Last week, birders in Maine came upon a remarkable sighting: a juvenile Great Black Hawk, a Neotropical raptor that normally ranges from coastal Mexico to eastern Argentina, where it frequents coastal wetlands, forests, and open woodlands.
The bird was spotted in a residential area of the seaside community Fortunes Rocks, which is located about 24 miles south of Portland and 100 miles north of Boston. On Monday, August 6, Christine O’Leary Murphy shot a photo of an unusual hawk along Maddox Pond Road. As Doug Hitchcox of Maine Audubon notes, “That photo made its way through the internet via Instagram and eventually to a Facebook group called What’s this Bird?, where it was properly identified and went as viral as a rare bird can go.”
Hitchcox re-found the bird on Wednesday evening, and it was seen again by many birders on Thursday before it flew out over the ocean just before 2 p.m. “It has not been seen again since,” birder Derek Lovitch wrote. “Birders scoured the area for the rest of the day, and again on Friday, August 10th to no avail.”
As you may recall, a juvenile Great Black Hawk had been seen earlier this year, on April 24, on South Padre Island, Texas. If it’s accepted by records committees, it will be the first official record of the species in the U.S., so therefore, the Maine sighing would be the country’s second record.
Even more remarkable, however, is this: Careful study of photos from Texas and Maine by Tom Johnson, a guide with Field Guides Birding Tours, revealed that the hawk in Maine is the same bird as the one in Texas.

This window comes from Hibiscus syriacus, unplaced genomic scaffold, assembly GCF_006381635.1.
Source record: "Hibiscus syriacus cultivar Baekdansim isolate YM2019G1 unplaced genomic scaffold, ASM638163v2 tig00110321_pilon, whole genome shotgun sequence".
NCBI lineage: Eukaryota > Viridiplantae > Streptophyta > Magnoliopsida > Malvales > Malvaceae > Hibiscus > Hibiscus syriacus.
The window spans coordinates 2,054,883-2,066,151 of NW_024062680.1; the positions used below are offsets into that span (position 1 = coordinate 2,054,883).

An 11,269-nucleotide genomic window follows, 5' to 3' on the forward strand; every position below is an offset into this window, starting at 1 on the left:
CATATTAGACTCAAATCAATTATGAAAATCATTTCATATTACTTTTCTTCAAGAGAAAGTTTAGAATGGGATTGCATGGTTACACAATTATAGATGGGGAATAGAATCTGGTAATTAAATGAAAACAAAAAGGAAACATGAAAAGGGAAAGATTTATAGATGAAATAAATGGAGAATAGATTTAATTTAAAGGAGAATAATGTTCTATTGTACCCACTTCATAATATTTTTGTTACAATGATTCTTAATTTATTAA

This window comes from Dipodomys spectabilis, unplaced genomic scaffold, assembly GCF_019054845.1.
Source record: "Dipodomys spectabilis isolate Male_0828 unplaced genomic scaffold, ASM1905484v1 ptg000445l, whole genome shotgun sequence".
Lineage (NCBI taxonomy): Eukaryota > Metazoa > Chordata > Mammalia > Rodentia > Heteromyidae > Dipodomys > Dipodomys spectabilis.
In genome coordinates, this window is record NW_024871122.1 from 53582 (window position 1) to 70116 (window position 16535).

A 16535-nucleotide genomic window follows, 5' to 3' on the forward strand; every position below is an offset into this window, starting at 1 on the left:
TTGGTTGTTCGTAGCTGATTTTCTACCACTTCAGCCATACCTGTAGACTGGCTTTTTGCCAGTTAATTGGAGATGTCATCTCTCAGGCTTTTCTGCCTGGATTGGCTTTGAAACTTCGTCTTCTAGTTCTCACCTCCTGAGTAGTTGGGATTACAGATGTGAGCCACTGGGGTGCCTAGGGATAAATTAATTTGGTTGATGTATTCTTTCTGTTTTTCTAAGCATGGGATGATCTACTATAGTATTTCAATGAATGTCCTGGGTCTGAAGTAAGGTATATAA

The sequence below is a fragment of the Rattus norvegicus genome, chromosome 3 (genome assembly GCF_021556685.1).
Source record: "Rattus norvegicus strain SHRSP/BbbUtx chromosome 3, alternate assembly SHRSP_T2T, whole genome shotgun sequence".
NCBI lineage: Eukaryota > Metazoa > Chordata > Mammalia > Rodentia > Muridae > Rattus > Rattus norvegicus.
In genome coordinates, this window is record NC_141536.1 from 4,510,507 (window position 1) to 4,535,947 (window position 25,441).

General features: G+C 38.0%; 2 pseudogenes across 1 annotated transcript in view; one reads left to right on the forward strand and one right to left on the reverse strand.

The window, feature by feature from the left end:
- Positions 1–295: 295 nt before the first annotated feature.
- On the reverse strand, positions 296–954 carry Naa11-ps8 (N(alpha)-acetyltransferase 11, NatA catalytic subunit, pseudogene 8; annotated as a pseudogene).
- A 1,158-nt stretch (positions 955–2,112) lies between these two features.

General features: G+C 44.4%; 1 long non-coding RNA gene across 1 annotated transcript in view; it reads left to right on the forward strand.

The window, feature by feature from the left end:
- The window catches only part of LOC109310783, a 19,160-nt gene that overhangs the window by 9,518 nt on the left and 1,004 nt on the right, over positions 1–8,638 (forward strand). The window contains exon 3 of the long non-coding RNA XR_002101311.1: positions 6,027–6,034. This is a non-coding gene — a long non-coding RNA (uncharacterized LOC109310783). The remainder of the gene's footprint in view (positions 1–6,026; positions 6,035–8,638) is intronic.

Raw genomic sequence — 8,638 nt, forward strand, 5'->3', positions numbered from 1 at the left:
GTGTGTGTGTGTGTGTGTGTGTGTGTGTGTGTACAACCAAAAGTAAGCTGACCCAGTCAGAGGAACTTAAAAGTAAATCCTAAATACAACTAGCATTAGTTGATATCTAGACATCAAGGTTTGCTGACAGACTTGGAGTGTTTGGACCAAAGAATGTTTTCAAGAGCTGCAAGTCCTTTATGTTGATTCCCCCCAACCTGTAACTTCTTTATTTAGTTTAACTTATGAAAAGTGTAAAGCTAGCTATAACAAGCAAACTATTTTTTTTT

The photos show the same pattern of brown flecks on the underwing coverts. Lovitch noted: “Variable in this species, this is too perfect to be a coincidence, so it is almost unquestionably the same bird!” And Johnson says, “There’s consensus that it’s the same bird. I think the photo comparisons leave no doubt.”
The straight-line distance from South Padre Island to Fortunes Rocks is about 1,900 miles. While no one knows what route the hawk took, it undoubtedly did not follow a straight line and likely covered many, many more miles.
Brian Sullivan, an eBird project leader, raptor expert, and author or co-author of several books, including the Peterson Guide to Bird Identification—In 12 Steps, tells us:
“Great Black Hawk is not known to be migratory, so the first record in Texas this past April was a shocker. The bird was an immature, and indeed, Tom Johnson has shown that it is the same bird as the one found in Maine recently by comparing good images of the patterns in the underwing coverts.
“I have no real idea where the bird might appear next, but I wouldn’t be surprised if keen birders turn it up again, especially at some fall hawk watch site along the Atlantic Coast.”
So if you’re birding pretty much anywhere along the East Coast, keep an eye out for a big brown hawk with white eyebrows and a finely barred tail. As our friend Noah Strycker wrote in BirdWatching a few years ago: “You never know what you’ll find, but one thing is for sure: You won’t see anything if you don’t go out and take a look.” — Matt Mendenhall, Editor